"She's very, very committed," the fourth-year English student said. "Students have class, they've got other obligations to do, but she is so committed to building this podcast up and helping other people and opening their horizons just like she did for me."

On the show, Swinton and her guests get vulnerable about tough issues that affect young adults. This past week's episode was about developing self-awareness and combating anxiety. Each episode, Swinton shares her own experiences as she breaks down walls to reveal her authentic self. While sharing this vulnerability on a large platform might seem daunting to some, Swinton said she finds it therapeutic.

“I've always tried to be an extremely hard person, and I would just constantly pretend like I have everything together. And I still do, to a certain extent, but I realized that I became more successful when I started showing people who I actually am, when I show people my heart," she said. "People don't want to listen to robots."

She begins episodes by reading questions from her audience, and this usually determines the course of the episode.  

Third-year political science student Shannen Cloherty was Swinton's first guest, and together they discussed what it means to be a white ally. Cloherty said she was grateful to talk about "topics that are near and dear to my heart with one of my best friends." 

“It is imperative to have hard/vulnerable topics talked about on a platform such as Lyric's podcast. A lot of the time ideas revolving around Diversity and Inclusion are put on the back burner, when in reality they should be front and center," Cloherty said in an email.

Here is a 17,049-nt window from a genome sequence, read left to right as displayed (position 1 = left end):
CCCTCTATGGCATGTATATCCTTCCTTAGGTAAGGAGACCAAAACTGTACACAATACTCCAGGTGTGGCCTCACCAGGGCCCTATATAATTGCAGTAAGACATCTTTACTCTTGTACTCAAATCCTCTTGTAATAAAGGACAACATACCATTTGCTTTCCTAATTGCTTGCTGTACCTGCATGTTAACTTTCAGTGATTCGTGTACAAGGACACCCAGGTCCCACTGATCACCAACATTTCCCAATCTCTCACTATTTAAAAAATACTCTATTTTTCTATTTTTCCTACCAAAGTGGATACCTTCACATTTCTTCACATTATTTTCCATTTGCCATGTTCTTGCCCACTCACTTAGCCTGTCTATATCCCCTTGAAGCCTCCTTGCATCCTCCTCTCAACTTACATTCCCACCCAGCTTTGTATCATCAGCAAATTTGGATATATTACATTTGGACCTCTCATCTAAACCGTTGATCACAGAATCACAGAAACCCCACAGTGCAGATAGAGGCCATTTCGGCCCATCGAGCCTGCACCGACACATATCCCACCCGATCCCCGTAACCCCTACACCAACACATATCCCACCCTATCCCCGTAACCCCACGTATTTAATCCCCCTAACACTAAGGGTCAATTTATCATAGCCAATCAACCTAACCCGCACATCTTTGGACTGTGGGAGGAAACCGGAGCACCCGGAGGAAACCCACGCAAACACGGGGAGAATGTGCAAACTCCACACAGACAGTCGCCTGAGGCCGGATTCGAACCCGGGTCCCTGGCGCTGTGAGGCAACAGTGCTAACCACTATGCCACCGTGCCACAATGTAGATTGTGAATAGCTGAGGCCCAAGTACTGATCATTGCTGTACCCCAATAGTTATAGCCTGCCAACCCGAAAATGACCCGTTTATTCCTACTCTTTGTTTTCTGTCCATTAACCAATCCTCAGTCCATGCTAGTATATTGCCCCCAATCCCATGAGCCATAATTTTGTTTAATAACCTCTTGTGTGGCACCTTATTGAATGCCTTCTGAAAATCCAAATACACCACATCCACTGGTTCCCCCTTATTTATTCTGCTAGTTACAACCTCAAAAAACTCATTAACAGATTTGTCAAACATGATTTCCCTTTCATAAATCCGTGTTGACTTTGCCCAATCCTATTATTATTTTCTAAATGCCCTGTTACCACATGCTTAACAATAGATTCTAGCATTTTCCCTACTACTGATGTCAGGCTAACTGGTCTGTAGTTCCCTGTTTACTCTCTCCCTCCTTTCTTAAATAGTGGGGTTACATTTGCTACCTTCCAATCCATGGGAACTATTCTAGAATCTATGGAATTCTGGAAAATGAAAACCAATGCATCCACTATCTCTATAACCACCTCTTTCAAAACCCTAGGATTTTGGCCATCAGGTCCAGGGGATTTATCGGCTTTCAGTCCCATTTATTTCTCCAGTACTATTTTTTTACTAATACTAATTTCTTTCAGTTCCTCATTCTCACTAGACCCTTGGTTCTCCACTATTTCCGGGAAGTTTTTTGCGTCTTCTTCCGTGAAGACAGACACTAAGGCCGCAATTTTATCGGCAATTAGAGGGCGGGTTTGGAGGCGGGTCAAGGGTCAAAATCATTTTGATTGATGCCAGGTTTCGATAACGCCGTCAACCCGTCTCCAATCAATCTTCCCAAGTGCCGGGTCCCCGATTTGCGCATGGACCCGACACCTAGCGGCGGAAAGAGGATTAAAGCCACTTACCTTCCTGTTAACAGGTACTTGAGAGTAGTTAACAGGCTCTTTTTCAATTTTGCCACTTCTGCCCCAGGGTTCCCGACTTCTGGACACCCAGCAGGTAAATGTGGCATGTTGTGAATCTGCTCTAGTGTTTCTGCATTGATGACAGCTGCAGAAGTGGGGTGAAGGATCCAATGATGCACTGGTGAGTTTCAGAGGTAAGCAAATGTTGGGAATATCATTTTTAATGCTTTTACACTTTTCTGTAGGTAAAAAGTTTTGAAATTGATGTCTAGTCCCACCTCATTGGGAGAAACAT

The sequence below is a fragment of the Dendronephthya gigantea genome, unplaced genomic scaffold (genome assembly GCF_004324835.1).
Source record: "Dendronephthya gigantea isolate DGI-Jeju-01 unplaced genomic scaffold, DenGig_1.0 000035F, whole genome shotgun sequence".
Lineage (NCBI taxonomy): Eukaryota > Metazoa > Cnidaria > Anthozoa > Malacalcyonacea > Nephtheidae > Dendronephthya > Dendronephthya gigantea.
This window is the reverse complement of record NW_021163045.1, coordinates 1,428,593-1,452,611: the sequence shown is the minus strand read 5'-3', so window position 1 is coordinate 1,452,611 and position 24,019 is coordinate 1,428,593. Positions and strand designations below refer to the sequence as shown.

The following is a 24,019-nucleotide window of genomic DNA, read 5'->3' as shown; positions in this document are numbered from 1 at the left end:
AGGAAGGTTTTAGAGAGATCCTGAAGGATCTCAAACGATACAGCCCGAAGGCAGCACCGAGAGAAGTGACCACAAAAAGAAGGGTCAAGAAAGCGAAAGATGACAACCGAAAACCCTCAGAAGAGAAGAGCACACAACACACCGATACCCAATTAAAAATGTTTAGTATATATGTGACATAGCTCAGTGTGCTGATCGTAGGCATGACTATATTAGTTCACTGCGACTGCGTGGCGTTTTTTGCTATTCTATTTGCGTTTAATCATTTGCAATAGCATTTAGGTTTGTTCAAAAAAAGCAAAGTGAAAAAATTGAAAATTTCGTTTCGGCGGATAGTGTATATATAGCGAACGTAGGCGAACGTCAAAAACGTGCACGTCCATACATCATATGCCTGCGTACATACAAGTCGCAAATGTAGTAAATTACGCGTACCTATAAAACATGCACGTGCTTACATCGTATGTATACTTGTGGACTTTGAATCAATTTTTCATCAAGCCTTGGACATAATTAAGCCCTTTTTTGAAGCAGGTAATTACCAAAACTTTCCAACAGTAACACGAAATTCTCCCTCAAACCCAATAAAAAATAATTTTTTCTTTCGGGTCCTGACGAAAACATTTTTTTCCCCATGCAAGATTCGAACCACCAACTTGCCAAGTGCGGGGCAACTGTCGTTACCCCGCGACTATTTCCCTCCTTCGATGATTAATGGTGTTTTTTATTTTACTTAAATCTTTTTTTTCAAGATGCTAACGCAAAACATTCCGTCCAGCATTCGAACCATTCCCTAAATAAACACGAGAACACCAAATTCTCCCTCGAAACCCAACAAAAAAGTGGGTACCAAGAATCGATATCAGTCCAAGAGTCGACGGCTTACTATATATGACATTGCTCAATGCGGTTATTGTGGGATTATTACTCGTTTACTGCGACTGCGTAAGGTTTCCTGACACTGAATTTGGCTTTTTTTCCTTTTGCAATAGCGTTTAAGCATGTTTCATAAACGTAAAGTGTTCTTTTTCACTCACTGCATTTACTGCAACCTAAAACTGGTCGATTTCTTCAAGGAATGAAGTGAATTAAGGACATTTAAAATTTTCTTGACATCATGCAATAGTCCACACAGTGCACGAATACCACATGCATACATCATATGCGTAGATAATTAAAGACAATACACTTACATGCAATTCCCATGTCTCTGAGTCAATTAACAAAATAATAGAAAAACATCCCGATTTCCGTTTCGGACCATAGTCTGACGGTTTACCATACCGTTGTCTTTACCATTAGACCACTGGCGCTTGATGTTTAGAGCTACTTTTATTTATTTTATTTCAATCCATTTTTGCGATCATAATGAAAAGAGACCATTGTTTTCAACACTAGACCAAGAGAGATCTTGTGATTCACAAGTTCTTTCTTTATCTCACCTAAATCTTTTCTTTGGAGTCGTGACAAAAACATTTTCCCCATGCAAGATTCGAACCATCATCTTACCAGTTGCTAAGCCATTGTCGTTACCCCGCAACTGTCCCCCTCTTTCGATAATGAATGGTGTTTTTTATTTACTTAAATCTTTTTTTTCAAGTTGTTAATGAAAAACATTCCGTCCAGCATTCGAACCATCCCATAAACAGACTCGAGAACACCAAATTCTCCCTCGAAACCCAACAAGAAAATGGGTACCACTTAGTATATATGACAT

Fourth-year exercise science student Jessica Terrell was a guest on the third episode, where she and Swinton discussed how to be a "superwoman," or a woman who has it all. Terrell said she is proud of her friend for using her platform to start important conversations on campus.

“I think it's really important for everybody to have something that they're passionate about, and something they really like doing," Terrell said. "You can just very clearly tell that Lyric loves doing this podcast and it's fun for her."

Swinton said she receives tons of messages from listeners on how the podcast has helped them. The opportunity to connect with strangers and friends of different races and backgrounds motivates and inspires her to return to the recording studio every Monday. 

"They'll say, like, 'Hey, you don't know this, but I've never seen a black girl do the things that you're doing,' or, 'I've never seen anybody do this like you,' or, 'I've never felt myself represented,'" Swinton said.

Despite not having the title of a leader, Swinton is still an active member in Student Government. However, through "The Patchwork Feminist" she said she has found an additional avenue to help elicit change and remain a leader on her own terms.

"I am a leader because I'm going to do the work anyway," Swinton said. "And if you really care about people and if you are really doing things for the right reasons, then you're gonna make sure the work gets done regardless." 

New episodes of "The Patchwork Feminist" are released every Wednesday.

Editor's note: The Daily Gamecock is affiliated with Garnet Media Group but is a separate organization from its podcasts.